“Joe Gillis: You used to be in pictures. You used to be big.
Norma Desmond: I am big. It’s the pictures that got small.”
Sunset Boulevard (screenplay), Charles Bracket
I have to confess that I’m prone to envy sometimes when there are attributes in other people that I would like to have for myself. I would like to be able to play the piano, and, while I have a good musical ear and can tinkle the odd tune, I can’t play properly. I’d love to be able to recite chunks of Shakespeare or verses of poetry. And I wish I was six feet four.
Had my pattern of life and education been different, I could have done something about the first two of these. But as for the latter attribute, I can do nothing about that at all. I’ve always been small. But that doesn’t stop me wishing it was different. Stuck behind a phalanx of massive prop-forwards when I’m at a Rugby match, I want to be six feet four. When I feel claustrophobic in a crowd of people, I want to be six feet four. When I’m scanning a crowded room to find someone and have no idea where to turn first, I want to be six feet four. It’s not going happen, of course. Saving me carrying around a set of steps wherever I go, my “smallness” will just have to be lived with – which is what I’ve had to learn to do all my life.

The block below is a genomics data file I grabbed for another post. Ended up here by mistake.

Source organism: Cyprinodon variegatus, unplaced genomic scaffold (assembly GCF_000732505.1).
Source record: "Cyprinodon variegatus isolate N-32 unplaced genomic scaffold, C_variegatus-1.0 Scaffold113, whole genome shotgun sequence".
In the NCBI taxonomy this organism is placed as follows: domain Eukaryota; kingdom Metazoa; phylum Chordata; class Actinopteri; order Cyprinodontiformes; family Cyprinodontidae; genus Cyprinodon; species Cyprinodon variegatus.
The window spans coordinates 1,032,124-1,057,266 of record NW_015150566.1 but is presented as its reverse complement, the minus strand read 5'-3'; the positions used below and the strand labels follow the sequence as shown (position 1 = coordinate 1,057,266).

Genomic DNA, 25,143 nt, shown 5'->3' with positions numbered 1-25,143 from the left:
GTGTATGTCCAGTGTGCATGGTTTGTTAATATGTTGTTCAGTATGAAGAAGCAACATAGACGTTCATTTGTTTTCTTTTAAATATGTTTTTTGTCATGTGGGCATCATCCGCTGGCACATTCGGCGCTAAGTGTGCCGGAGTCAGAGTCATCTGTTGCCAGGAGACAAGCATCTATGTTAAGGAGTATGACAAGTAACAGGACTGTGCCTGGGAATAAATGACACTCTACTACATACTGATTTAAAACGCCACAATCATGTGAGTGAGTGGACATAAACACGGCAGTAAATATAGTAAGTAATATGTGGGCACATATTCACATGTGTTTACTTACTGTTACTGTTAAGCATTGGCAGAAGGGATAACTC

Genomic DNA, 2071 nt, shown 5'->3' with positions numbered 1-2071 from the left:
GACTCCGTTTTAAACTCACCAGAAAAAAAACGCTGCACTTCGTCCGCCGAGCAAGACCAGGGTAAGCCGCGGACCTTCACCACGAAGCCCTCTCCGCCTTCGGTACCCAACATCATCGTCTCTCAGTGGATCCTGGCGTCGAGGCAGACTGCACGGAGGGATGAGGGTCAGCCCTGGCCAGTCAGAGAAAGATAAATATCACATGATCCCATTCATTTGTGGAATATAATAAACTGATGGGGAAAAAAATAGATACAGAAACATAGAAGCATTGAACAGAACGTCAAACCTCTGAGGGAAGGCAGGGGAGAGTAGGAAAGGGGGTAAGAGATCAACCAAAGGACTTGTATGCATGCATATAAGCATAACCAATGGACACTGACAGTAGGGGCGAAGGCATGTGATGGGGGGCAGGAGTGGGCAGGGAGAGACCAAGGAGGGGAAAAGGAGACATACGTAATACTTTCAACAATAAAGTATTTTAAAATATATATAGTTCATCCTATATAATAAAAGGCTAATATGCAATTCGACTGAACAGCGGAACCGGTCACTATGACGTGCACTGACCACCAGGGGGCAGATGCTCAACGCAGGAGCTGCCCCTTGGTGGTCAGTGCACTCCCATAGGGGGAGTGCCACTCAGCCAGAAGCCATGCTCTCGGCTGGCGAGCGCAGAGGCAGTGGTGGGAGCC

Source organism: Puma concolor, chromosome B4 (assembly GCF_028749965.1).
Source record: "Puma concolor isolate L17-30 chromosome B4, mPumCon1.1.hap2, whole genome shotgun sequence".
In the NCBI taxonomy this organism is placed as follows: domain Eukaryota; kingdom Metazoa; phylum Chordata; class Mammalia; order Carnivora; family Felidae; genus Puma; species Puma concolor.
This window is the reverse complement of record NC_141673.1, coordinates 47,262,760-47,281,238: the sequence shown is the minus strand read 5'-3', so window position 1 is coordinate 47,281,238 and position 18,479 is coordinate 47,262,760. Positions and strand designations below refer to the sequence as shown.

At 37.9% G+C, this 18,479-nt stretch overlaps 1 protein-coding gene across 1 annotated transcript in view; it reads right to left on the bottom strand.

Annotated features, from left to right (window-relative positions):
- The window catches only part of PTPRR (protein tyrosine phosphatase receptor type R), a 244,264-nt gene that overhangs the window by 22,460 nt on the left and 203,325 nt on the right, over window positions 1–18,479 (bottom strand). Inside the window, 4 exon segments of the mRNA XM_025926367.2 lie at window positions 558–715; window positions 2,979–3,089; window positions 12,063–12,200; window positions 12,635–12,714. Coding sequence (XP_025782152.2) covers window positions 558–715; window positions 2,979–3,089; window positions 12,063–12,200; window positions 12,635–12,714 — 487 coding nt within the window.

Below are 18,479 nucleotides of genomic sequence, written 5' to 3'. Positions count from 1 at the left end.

Two things, however, offer me comfort. The first comes from the oft-quoted wisdom of my granny.
Guid gear gangs intae wee bulk.
In English? “Good things come in small packages.” Thanks, granny. But even more important are these words of Mother Teresa. In her lovely book, A Gift for God, written in 1975, she wrote:
We feel that what we are doing is just a drop in the ocean. But if that drop was not in the ocean, I think the ocean would be less because of that missing drop. I do not agree with the big way of doing things.
So, I am big, if not in stature, then in the way I see myself and my contribution to the world. However small, it will always be big enough.
A prayer for today
Lord, are there good things in the small package that’s me? I hope so! Amen
An original reflection © Tom Gordon